Comedy has been a staple of the country music scene for decades. It has not, by and large, been a comedy of subtleties. The broader the better has been the call, for comedians ranging from Rod Brasfield to Junior Samples to Cledus T. Judd to Jeff Foxworthy. On his third album, Tim Wilson shows a real knack for creating bits with wide appeal.
Wilson's routines consistently mine the same subject matter: Southerners, NASCAR races, relatives, marijuana, alcohol, dumbasses, and a recurring character, Uncle B.S. (RealAudio excerpt), an old blowhard who claims to remember not only being at a number of historical events, but screwing them up. In an industry that devours such content voraciously, Wilson is staying pretty funny.
Going back to Brother Dave Gardner in the 1950s, singing comedians have always had an additional weapon at their disposal, and on Hillbilly Homeboy, Wilson continues to push his musical dimensions. Unlike say, Cledus T. Judd, who specializes in parodies of country hits, Wilson co-writes original topical material, which is sometimes right on the mark. Check the hilarious "The Ballad of John Rocker" (RealAudio excerpt) and "Michael McDonald Had a Farm" (RealAudio excerpt), which includes spot-on impersonations of pop singer McDonald and some of the artists on his farm, including James Brown.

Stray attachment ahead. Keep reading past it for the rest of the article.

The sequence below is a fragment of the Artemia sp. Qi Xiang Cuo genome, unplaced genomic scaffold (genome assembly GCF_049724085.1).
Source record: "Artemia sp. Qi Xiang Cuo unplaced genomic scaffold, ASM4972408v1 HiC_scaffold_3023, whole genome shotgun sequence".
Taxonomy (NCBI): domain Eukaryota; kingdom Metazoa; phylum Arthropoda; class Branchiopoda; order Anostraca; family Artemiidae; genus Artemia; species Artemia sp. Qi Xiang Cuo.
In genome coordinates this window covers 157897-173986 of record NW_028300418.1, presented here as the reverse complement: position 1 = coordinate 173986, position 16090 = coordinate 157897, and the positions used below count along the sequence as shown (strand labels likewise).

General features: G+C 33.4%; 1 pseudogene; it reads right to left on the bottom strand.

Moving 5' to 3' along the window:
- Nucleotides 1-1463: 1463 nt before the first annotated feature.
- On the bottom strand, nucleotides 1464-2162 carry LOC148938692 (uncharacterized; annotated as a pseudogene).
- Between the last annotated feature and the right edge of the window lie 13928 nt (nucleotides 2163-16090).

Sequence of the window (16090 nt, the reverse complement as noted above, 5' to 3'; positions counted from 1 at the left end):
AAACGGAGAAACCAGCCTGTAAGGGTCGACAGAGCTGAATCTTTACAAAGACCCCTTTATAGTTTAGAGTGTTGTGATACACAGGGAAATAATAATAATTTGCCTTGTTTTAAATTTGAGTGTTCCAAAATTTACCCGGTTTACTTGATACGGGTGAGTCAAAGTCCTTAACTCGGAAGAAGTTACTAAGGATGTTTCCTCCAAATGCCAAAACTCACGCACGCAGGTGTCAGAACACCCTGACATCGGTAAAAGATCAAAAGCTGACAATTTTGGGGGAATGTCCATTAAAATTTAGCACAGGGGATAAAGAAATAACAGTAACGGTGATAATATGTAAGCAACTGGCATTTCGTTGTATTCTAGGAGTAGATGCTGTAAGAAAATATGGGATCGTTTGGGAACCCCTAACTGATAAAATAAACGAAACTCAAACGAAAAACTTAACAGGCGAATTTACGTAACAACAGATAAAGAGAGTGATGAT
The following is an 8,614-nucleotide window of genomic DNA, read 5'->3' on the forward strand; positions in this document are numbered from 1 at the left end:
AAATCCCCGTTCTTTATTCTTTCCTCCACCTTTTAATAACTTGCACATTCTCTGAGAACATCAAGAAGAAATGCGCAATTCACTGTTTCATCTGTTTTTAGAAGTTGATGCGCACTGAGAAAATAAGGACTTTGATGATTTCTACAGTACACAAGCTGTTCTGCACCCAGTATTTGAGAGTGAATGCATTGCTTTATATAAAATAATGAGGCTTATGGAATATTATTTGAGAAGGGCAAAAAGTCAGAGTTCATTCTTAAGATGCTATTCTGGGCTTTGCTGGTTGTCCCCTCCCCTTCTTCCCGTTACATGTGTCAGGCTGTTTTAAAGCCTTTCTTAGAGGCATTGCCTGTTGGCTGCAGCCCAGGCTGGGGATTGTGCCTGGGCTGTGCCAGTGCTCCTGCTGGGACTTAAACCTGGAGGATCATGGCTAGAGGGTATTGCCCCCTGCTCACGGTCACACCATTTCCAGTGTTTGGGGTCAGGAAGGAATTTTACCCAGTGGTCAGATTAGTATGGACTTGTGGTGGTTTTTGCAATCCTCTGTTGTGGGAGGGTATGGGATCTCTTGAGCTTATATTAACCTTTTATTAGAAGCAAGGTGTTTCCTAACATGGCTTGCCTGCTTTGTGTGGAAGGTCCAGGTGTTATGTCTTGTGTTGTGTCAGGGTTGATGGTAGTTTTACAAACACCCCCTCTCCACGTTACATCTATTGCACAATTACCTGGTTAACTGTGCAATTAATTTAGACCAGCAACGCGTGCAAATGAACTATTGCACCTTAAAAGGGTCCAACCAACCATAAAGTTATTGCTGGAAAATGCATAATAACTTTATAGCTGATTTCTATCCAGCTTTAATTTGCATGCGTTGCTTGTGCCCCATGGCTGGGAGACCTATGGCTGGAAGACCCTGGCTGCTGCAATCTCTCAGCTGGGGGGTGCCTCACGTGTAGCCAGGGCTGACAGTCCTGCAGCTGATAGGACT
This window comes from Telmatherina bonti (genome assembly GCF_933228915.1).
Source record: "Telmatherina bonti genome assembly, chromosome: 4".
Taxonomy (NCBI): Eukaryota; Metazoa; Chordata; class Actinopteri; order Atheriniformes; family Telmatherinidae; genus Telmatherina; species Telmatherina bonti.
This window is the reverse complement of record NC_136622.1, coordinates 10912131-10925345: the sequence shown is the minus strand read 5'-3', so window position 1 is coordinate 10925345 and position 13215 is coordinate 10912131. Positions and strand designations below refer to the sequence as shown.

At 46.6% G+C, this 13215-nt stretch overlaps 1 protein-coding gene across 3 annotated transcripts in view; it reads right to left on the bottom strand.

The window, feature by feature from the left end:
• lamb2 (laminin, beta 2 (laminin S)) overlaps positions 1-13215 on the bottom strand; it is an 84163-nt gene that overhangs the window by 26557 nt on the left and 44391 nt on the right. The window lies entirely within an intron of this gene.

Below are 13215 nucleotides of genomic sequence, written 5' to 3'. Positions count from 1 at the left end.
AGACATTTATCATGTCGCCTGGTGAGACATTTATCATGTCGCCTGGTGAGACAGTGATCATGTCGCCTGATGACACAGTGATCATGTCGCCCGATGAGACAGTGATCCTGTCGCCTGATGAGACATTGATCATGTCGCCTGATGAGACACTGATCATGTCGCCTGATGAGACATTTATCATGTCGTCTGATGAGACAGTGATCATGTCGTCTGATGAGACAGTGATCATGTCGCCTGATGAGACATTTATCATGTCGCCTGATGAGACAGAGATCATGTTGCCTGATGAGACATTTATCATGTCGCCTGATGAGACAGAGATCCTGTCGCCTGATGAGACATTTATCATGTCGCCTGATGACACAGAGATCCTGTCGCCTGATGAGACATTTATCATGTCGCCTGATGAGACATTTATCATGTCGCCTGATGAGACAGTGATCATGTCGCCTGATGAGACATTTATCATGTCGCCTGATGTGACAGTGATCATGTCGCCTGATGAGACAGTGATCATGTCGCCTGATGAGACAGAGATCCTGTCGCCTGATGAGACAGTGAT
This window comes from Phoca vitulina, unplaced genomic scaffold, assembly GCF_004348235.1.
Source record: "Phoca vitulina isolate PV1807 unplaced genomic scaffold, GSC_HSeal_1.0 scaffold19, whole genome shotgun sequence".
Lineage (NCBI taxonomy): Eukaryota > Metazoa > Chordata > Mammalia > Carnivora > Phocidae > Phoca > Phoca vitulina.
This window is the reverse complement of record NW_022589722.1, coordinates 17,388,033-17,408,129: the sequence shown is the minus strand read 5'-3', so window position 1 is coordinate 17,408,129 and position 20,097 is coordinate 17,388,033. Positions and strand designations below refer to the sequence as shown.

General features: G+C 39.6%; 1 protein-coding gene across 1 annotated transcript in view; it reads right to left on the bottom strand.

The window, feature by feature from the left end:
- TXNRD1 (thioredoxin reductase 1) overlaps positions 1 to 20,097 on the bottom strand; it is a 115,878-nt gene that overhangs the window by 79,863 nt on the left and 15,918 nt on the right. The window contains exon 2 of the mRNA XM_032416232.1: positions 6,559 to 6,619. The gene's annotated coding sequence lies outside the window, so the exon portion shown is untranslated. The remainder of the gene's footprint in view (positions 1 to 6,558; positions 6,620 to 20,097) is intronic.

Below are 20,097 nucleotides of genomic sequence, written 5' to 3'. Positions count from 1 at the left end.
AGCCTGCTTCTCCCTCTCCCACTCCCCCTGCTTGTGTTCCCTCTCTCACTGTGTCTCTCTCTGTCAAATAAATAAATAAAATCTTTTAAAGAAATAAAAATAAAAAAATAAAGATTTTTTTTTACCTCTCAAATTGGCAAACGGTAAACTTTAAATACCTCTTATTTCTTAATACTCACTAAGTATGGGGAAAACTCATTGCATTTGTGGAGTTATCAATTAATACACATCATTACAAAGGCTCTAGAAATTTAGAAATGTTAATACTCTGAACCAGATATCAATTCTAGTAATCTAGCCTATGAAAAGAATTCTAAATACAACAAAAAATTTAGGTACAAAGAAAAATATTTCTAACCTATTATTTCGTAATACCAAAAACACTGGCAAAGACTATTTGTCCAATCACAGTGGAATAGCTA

Part of the reason the music works as well as it does is that Wilson recruited top musicians to back him up. In this case, he recorded in Muscle Shoals, Ala., with some of the region's legendary players, including bassist David Hood. Wilson also called on The Band's Levon Helm, who contributed drums, harmonica and mandolin.